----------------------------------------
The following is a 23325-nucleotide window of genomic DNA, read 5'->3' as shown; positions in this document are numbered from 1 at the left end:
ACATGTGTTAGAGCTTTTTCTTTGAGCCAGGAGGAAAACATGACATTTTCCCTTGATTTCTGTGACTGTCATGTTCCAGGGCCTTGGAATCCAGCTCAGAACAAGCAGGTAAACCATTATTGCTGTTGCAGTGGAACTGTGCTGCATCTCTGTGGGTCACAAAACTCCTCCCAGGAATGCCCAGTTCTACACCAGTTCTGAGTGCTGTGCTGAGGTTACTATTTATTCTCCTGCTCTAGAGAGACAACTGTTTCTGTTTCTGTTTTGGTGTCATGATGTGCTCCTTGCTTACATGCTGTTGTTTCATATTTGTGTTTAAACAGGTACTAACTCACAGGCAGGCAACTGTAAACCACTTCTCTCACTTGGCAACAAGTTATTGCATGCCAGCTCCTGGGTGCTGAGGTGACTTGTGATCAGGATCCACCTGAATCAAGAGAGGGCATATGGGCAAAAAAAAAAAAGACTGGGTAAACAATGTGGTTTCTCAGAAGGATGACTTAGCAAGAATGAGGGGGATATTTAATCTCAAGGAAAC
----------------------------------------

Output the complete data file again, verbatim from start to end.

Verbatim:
The following is a 23325-nucleotide window of genomic DNA, read 5'->3' as shown; positions in this document are numbered from 1 at the left end:
ACATGTGTTAGAGCTTTTTCTTTGAGCCAGGAGGAAAACATGACATTTTCCCTTGATTTCTGTGACTGTCATGTTCCAGGGCCTTGGAATCCAGCTCAGAACAAGCAGGTAAACCATTATTGCTGTTGCAGTGGAACTGTGCTGCATCTCTGTGGGTCACAAAACTCCTCCCAGGAATGCCCAGTTCTACACCAGTTCTGAGTGCTGTGCTGAGGTTACTATTTATTCTCCTGCTCTAGAGAGACAACTGTTTCTGTTTCTGTTTTGGTGTCATGATGTGCTCCTTGCTTACATGCTGTTGTTTCATATTTGTGTTTAAACAGGTACTAACTCACAGGCAGGCAACTGTAAACCACTTCTCTCACTTGGCAACAAGTTATTGCATGCCAGCTCCTGGGTGCTGAGGTGACTTGTGATCAGGATCCACCTGAATCAAGAGAGGGCATATGGGCAAAAAAAAAAAAGACTGGGTAAACAATGTGGTTTCTCAGAAGGATGACTTAGCAAGAATGAGGGGGATATTTAATCTCAAGGAAAC